Pinto beans, Phaseolus vulgaris, are the most often used type of beans in Mexican dishes. These beans are oval in shape and are normally medium sized with dark spots.
Some nutritional benefits of pinto beans include being rich in protein and fiber. Growing them at home does not require one to be an expert gardener as they are very easy to plant and can be harvested once the seed pods are fully dried. Warm climates are suitable for growing this plant as warmer weather seasons promotes faster harvesting times.
Pinto Beans photograph by SidewaysSarah (CC: https://www.flickr.com/photos/97699489@N00/)
This annual plant grows best in an average, well-drained soil of pH 6.5 to 7.5. Pinto beans require full sunlight to grow well.
They should be planted directly in the ground after any danger of a last frost has passed, and the temperature of the soil is at least 50°F (10°C). When seeds are planted too early poor germination can occur, as can rotting of the plant. Germination typically takes one or two weeks (quickest at 65 to 70°F; 18–23°C).
An old dresser drawer or a typical flower box makes an ideal seed bed, simply fill it with garden soil. The soil should be at least four to five inches (10 – 13 cm) deep for the plant to have enough earth to take hold and grow into. When using outdoor topsoil, make sure that it has been warmed to at least 50°F (10°C) before the seeds are planted. Slightly dampen the soil and avoid drenching it with water as pinto beans are susceptible to rot before they can germinate if they are planted in wet soil.
The seedbed should be located so as to have direct contact with afternoon sunlight. Also provide two to three inches (5 – 7.5 cm) of mulch between each row. This process will help retain even moisture in the seedbed and help to prevent weeds.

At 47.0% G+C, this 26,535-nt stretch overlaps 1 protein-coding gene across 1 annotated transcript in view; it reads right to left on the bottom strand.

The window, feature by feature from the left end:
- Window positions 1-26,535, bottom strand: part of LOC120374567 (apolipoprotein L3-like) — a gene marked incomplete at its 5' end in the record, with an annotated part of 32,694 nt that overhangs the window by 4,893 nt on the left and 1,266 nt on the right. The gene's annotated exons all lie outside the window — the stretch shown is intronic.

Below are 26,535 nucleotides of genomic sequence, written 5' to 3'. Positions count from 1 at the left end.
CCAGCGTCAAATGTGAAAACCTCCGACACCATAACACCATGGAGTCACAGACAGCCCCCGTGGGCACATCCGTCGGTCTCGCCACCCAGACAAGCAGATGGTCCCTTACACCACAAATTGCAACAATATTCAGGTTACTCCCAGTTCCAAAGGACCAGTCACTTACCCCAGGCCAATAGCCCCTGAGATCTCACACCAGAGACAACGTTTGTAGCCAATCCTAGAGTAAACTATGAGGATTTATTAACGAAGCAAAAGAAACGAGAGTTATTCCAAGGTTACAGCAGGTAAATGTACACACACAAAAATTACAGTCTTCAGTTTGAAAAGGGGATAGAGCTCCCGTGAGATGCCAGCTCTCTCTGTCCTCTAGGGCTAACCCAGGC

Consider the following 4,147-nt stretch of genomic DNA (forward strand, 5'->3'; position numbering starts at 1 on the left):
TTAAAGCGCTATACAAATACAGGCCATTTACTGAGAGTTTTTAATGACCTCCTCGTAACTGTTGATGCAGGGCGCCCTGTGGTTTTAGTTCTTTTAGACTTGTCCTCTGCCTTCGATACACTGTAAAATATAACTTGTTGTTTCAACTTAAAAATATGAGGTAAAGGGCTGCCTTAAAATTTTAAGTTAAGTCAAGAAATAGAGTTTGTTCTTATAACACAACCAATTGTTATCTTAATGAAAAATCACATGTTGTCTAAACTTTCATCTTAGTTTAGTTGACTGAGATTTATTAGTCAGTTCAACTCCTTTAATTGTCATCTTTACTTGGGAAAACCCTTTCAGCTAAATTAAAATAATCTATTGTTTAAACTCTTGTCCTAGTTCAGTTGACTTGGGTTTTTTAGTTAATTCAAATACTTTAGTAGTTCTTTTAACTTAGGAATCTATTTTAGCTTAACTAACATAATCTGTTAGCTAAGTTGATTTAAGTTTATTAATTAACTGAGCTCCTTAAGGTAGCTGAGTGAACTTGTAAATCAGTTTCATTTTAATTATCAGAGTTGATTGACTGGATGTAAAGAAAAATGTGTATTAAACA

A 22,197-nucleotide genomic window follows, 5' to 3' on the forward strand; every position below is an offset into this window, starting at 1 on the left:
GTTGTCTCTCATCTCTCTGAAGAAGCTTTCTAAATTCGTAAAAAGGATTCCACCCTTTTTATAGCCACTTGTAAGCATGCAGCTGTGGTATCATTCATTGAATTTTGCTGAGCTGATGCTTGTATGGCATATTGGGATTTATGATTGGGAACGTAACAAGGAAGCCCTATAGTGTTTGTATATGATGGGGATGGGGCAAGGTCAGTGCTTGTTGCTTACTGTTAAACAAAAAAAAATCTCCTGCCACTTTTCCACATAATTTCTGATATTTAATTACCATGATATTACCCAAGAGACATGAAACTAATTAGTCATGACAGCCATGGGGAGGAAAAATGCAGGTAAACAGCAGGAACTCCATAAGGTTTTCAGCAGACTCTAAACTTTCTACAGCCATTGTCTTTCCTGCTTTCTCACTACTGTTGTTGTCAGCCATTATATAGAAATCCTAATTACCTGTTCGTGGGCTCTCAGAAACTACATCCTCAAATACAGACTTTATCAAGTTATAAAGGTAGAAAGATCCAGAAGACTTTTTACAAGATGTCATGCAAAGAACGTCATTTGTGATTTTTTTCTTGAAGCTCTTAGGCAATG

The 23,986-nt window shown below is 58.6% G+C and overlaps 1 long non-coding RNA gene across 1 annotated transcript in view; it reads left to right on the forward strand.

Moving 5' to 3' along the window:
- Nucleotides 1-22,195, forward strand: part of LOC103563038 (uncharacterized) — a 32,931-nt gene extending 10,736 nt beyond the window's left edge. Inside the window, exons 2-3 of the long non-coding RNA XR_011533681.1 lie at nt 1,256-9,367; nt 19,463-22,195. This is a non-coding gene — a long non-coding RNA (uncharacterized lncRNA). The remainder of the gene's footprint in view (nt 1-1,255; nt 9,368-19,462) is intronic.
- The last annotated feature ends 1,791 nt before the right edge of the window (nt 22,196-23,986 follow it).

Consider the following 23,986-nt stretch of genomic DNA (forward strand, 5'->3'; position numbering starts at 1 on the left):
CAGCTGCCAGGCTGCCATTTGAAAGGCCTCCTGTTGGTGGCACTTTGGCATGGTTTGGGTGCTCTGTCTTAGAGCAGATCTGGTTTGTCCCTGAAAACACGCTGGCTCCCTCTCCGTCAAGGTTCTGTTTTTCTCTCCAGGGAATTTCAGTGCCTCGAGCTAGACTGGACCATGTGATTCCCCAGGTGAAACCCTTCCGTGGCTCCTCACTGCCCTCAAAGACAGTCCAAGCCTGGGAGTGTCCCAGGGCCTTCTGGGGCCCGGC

Delicious Pinto Beans by GreenHouse17 (CC: https://www.flickr.com/photos/greenhouse17ky/)
Prepare the seeds by first putting them in a damp paper towel, then place the towel and beans into a small plastic bag. This should be kept in a dark, warm place until some of them begin to sprout. This process normally takes around five to seven days, this process can be accelerated by first soaking overnight in warm water before planting.
Dig a narrow furrow that is around one to two inches (2.5 – 5 cm) deep then drop the beans into the furrow with four inches space between them. For a planter box that is 24 inches wide or less, one row of beans should be created in the center of the planter box.
This spacing will help aerate the soil and promote better cultivation. Once the seeds are planted, sprinkle water lightly on the soil and leave the surface moist (do not use too much water, nor disturb the seeds).
Once the pinto Bean plants reach four to six inches (10 – 15 cm) in height, place an ample amount of fertilizer or compost into the soil without disturbing the roots of the young plant.
It is also possible to plant beans directly to the seedbed. Ensure the eye of the bean faces downwards and bury about one to two inches (2.5 – 5 cm) deep at the same spacing as above. Ensure that there are at least 24 inches (60 cm) between rows, and that good ventilation is possible.
As the plants grow, the soil should be cultivated between rows only in areas where there are no sprouts or bean roots presents. The loosened soil can hinder the compacting of the soil and will prevent growth of weeds. Weeds that have grown should be pulled by hand, ensuring not to disturb the sprouts or growing roots.
Pinto beans should be watered minimally, only when soil in a container or planter box has dried out. Avoid adding more water than the soil bed can accommodate. Water early in the morning and not late at night to help eliminate excess water.
The plants should be well mulched, as this will help keep the soil evenly moist and reduce growth of weeds. The mulch will also prevent the pods from rotting. Pinto beans require a moderate dose of fertilizer, this should be given once plants start to flower.
They are ready to be harvest when the pods are green, plump, and full. Stop watering the plant two weeks before harvesting, as this will cause pods to turn yellow and dry. Pinto beans mature in about 90 to 150 days, based on their variety.
Adding pinto bean inoculant to the soil will increase the efficiency of Pinto bean nitrogen fixation, but is not compulsory, as the plant will develop its own mechanisms given time.